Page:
Indian consumers' patronage intention toward shopping malls: Application of an experience economy perspective

Sadachar, Amrut
Major Professor
Ann Marie Fiore
Committee Member
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Apparel, Events and Hospitality Management


Organized retailing in India is growing rapidly. Malls, especially, have caught the attention of retail investors, leading to monumental growth in the number of malls in the last decade. However, this growth has not been paralleled by profitability and return on investment, which is a matter of concern for investors ("Pulse of Indian Retail," 2014). The present study applied the experience economy perspective (Pine & Gilmore, 1999) to provide insight into contributors to a better shopping experience for Indian consumers that may help ensure profitability alongside growth.

The study explored how the 4Es--educational, entertainment, escapist, and esthetic experiences--(Pine & Gilmore, 1999) contribute to experiential value from retail store and non-store aspects of the mall. The combination of retail store and non-store aspects distinguishes the mall from other retail venues. The impact of perceived experiential and functional value associated with these aspects on Indian consumers' mall satisfaction and willingness to buy from the mall's retail stores was examined. The effect of mall satisfaction and willingness to buy on mall patronage intention was tested. Factors relevant to actual purchase behavior, which was measured by capturing data on buying frequency, were examined through multivariate analysis of variance (MANOVA). The present study is the first to systematically examine Indian consumers' mall shopping behavior by adapting the 4E scale (Oh, Fiore, & Jeong, 2007) to empirically test the experience economy perspective in a mall context and in a non-Western, developing country (i.e., India).

Following the guidelines outlined by Sudman (1980), the data were collected through a mall intercept survey in two malls in New Delhi, India. Five hundred fifty-two completed surveys were used for the statistical analysis. The results suggest that the majority of Indian mall shoppers were young, educated, affluent, and single. All the scales proved to be reliable and valid, including the 4E scale, which was used for the first time with an Indian sample.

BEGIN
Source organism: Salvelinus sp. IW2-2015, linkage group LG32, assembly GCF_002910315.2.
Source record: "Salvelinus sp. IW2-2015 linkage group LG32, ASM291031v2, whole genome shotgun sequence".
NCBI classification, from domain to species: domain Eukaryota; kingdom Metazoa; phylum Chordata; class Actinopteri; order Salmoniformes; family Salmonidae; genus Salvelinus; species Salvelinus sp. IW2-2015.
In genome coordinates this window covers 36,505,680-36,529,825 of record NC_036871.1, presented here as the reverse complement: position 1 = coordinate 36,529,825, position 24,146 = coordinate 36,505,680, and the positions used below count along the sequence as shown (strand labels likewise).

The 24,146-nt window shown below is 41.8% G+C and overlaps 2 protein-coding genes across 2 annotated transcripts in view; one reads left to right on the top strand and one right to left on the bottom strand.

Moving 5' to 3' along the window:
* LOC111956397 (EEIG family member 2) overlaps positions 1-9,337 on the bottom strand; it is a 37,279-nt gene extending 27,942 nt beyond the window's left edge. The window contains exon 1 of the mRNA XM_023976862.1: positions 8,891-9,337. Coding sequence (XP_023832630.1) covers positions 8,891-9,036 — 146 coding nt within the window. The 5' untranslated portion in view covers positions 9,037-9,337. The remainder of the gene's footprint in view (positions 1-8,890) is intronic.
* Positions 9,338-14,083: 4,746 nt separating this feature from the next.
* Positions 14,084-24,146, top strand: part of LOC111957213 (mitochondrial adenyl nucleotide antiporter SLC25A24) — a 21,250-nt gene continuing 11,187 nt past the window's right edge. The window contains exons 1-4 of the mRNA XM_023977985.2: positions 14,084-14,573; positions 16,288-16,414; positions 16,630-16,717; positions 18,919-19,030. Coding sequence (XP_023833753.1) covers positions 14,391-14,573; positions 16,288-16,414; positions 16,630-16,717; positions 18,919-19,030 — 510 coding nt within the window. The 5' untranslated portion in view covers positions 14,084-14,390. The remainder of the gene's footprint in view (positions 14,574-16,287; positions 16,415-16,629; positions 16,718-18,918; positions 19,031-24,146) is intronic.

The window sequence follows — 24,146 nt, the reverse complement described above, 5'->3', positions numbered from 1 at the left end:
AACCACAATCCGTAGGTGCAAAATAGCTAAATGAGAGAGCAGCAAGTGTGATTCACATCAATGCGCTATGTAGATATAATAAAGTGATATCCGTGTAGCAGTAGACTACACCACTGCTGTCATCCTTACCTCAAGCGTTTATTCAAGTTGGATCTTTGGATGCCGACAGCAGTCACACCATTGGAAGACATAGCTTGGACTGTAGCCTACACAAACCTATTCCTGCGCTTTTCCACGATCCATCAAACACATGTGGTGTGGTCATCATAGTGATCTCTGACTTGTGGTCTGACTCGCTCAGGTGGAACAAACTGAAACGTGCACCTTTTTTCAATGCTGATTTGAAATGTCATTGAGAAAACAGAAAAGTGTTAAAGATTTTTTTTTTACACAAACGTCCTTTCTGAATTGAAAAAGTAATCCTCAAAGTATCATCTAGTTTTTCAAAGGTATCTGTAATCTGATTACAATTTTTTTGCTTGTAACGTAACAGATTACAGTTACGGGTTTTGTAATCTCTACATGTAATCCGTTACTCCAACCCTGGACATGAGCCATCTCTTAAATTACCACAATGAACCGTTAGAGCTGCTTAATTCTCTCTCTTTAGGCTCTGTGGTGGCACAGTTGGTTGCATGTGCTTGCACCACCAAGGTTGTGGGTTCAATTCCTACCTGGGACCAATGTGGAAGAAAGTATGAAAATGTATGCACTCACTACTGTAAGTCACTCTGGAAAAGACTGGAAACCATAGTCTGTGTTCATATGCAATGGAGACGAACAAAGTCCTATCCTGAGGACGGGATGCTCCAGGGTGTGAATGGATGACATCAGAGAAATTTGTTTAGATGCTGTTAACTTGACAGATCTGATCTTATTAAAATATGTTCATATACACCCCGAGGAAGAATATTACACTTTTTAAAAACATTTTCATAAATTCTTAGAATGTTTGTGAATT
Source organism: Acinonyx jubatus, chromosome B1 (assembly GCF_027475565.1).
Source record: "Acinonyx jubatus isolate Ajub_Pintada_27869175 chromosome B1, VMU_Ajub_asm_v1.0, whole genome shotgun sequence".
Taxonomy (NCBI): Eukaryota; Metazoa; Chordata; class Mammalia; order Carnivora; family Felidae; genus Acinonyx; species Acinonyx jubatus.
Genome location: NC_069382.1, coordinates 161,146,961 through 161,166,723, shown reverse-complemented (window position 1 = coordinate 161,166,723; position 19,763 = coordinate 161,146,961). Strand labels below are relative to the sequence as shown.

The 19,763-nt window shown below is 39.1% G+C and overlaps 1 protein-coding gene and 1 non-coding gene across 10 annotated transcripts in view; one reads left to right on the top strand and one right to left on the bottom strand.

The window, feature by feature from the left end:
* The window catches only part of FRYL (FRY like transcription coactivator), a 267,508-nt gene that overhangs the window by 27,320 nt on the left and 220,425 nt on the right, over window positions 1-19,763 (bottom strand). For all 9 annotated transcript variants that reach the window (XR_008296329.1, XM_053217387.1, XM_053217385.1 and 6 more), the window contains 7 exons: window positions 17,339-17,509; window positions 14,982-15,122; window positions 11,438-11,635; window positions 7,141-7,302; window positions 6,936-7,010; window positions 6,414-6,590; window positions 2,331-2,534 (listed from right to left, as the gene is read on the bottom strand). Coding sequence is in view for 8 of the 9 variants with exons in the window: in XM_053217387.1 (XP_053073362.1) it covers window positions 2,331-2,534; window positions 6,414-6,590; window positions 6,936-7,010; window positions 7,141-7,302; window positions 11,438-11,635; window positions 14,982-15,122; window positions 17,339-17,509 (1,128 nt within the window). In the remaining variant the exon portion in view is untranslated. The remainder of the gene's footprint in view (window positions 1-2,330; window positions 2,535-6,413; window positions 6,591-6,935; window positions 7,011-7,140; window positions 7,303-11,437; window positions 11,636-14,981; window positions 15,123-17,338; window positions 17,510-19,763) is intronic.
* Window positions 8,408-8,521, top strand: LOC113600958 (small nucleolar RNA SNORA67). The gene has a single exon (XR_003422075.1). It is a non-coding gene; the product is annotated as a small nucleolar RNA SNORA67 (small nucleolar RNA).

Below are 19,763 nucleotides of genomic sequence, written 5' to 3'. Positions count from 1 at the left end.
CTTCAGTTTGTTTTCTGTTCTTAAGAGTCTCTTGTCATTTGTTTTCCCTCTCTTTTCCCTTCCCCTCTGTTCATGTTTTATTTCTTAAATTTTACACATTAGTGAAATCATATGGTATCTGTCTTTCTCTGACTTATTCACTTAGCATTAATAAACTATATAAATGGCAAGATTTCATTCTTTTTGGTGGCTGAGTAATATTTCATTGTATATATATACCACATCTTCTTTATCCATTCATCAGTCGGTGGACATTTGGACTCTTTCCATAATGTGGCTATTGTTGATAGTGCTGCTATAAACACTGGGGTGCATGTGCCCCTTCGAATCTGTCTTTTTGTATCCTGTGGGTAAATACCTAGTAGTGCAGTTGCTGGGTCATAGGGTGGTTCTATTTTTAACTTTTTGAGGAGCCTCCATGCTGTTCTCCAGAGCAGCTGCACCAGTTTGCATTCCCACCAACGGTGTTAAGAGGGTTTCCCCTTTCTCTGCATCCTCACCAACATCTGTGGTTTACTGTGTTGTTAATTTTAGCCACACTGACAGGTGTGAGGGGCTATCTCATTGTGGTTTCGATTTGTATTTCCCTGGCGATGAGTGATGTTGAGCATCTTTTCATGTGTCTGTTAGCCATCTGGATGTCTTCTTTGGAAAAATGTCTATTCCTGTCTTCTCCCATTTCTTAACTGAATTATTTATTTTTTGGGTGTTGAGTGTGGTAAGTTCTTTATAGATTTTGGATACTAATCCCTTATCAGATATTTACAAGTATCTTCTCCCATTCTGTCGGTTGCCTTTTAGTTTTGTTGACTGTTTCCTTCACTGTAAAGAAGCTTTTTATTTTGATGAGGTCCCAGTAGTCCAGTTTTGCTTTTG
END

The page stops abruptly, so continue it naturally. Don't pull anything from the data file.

Analysis included confirmatory factor analysis (CFA) when testing the measurement model as a part of structural equation modeling (SEM). Structural modeling was used to assess goodness of fit and estimation parameters for hypothesized models. Hypothesis testing was conducted in two stages. In the first stage, a structural model tested the impact of the 4Es on perceived value (i.e., emotional, social, and sensory appeal value) associated with retail stores in the mall and non-store aspects of the mall (hypotheses 1 through 6). The experience economy constructs, except for the educational dimension, contributed to the perceived value associated with retail stores and/or non-store aspects of the mall.

In the second stage, second-order variables were created for experiential value and functional value. Emotional value and sensory appeal value, largely affected by esthetic experience, were two parameters contributing to the second-order experiential value variable. Social value, the remaining parameter, was solely affected by escapist experience. The second order functional value contained quality, price, service quality, and a new "pester free shopping" construct. Again, a structural model was used to test the relationships among these second order variables associated with retail stores and non-store aspects of the mall, and willingness to buy from retail stores in the mall, mall satisfaction, and mall patronage intention variables (hypotheses 7 through 12).

Experiential value associated with retail stores and non-store aspects of the mall contributed to willingness to buy from the retail stores and mall satisfaction, respectively. Willingness to buy from retail stores in the mall had a significant mediating role between the experiential value associated with retail stores in the mall and mall patronage intention. Thus, the results provide critical insight into the factors that influence Indian consumers' mall patronage intention. Also, the present study contributes to our understanding of service quality by revealing a "pester-free shopping" construct, a significant part of functional value. A supplementary test, MANOVA, was conducted to look at factors affecting those who actually purchased goods. Results suggested that when it comes to increasing sales (measured through purchase frequency), mall retailers should pay close attention to both experiential and functional aspects of their stores, and mall satisfaction.

The present study contributes to and advances the emerging body of research on the 4Es (Hosany & Witham, 2010; Jeong, Fiore, Niehm, & Lorenz, 2009; Oh et al., 2007; Quadri-Felitti & Fiore, 2012) and on malls in India (Batra, 2010; Mann, 2012; Virdi, 2011). In addition, the present study supports the usefulness of combining the consciousness-emotion-value (C-E-V) and cognition-affect-behavior (C-A-B) models within the S-O-R framework (Mehrabian & Russell, 1974), as proposed by Fiore and Kim (2007), to capture the functional and experiential value of the mall shopping experience. Consequently, the work offers new theoretical directions for organized retailing stakeholders (especially mall stakeholders) and practical insights for contemporary applications of the findings for mall developers, mall managers, and mall retailers to provide the best experiences to shoppers in Indian malls. Whereas having "everything under one roof" may suggest that functional value of malls is a main driver for consumers to patronize malls, mall stakeholders should emphasize the experiential value offered.